It’s also important to talk about our hobbies and interests with each other, and in turn to encourage the person we share our lives with and love with the things that interest them. I want to take even more of an interest and have a better understanding of what interests John. So maybe I’ll read up on stars, planets, space and the universe or listen to one of his weird and wonderful music albums.

Making time to talk about our interests outside of homeschooling the children and general survival at this time, in my opinion, can only solidify the foundation of our relationship and improve life massively, especially whilst living under such pressure.

I plan to share a lot of the daily questions with my friends on Facebook, so they too can sit with their other half, turn off the television, put pen to paper and learn a little more about each other.

Therapeutic Nature

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I’ve had a couple of bad days in lockdown, but after getting our children into bed I was able to enjoy nature just a couple of hundred yards from our house while I walked the dog – and it did me the world of good.

Looking closely at nature and capturing its essence in the evening light, all on my smartphone. That’s all you need, although a steady hand also helps. The above photo is a composite of the photos I took, you can see them all here. As they say, nature is cheaper than therapy. Next time you’re out for a walk (with or without a smartphone) look closely.

Companion piece: Morning walk in the early light

Note: all photos unedited except one to reduce brightness slightly.

Rising Sun Country Park

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The Rising Sun Country Park is a wonderful place to visit, just two miles away from where we live in Wallsend. It’s somewhere we’ll miss when we move away from the area on my retirement in a few months time. It’s also the location for a parkrun.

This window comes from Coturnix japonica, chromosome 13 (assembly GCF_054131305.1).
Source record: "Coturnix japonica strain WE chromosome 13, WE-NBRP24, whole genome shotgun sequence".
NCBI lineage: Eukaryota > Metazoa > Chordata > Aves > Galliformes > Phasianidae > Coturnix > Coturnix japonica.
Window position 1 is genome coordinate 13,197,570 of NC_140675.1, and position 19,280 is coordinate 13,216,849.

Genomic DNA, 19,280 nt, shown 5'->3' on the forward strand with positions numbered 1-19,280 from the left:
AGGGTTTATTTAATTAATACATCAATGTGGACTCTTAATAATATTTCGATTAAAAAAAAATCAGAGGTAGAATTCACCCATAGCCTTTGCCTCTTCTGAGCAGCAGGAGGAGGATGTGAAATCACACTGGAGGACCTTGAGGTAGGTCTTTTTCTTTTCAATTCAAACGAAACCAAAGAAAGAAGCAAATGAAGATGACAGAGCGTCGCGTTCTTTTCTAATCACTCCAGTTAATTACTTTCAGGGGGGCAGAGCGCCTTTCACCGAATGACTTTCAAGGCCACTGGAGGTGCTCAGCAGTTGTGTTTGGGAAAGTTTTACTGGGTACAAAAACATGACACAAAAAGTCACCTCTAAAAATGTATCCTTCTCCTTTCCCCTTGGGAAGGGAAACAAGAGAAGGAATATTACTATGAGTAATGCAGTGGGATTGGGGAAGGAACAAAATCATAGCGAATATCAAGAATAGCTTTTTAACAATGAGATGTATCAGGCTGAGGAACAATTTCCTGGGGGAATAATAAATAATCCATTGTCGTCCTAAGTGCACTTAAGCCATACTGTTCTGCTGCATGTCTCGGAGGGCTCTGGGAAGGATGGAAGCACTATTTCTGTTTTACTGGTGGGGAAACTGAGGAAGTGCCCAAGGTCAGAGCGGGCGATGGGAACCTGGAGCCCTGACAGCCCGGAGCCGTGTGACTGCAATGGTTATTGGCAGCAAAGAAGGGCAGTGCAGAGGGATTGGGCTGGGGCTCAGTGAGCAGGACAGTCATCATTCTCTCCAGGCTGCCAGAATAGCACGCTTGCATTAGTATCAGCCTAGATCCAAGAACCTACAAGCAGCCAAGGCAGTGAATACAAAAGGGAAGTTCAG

In the current coronavirus pandemic the main facilities and car park are obviously closed, but it’s still open for exercise and there’s plenty of space for social distancing. We had a lovely walk round part of the country park yesterday. The above photos are some that I took while out with my family.

You can see all the photos taken on my smartphone by clicking here.

Digital Wellbeing (Sue Thomas)

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Our lives crossed when I lived in Leicester and we’ve been Facebook friends since. Sue Thomas has some important things to say about digital wellbeing and I’m pleased she agreed to write a guest post for me. Her book is excellent, click here for details.

I have spent the last 15 years researching the connections between nature and our digital lives, trying to find out whether it is possible to get a real connection with nature through technology. After speaking with and studying many important thinkers in the technology industry, environmental psychology, design, and urban planning, I felt certain that it is.

At times, my findings have been seen as controversial, but today in the COVID-19 epidemic that has changed. Now, digital wellbeing is becoming a lifeline for people stuck indoors for days and weeks on end. Some of the techniques I learnt about, such as watching nature on screens, following wild animal webcams, and listening to recorded birdsong, are being recommended by health experts. More and more researchers now know that such activities reduce stress and anxiety. Even playing a video game with natural landscapes can promote mental wellbeing!

So here are a few tips to help you get the benefits of nature while you’re stuck indoors during the epidemic.

  1. First things first – what can you see from your windows? If nothing much, consider moving the furniture around. A good view of greenery, trees, or even just more sky, can slow your heart rate and help you relax.
  2. When you’re browsing through Instagram, don’t swipe too fast. Take a moment to stop and appreciate the breath-taking sunrises, evocative dusks, gorgeous landscapes and intoxicating blooms. Imagine the texture of those leaves and petals. Recall the scent of that bluebell wood. Remember running your fingers along the bark of that oak tree? The sensuous outdoors is right there in your phone.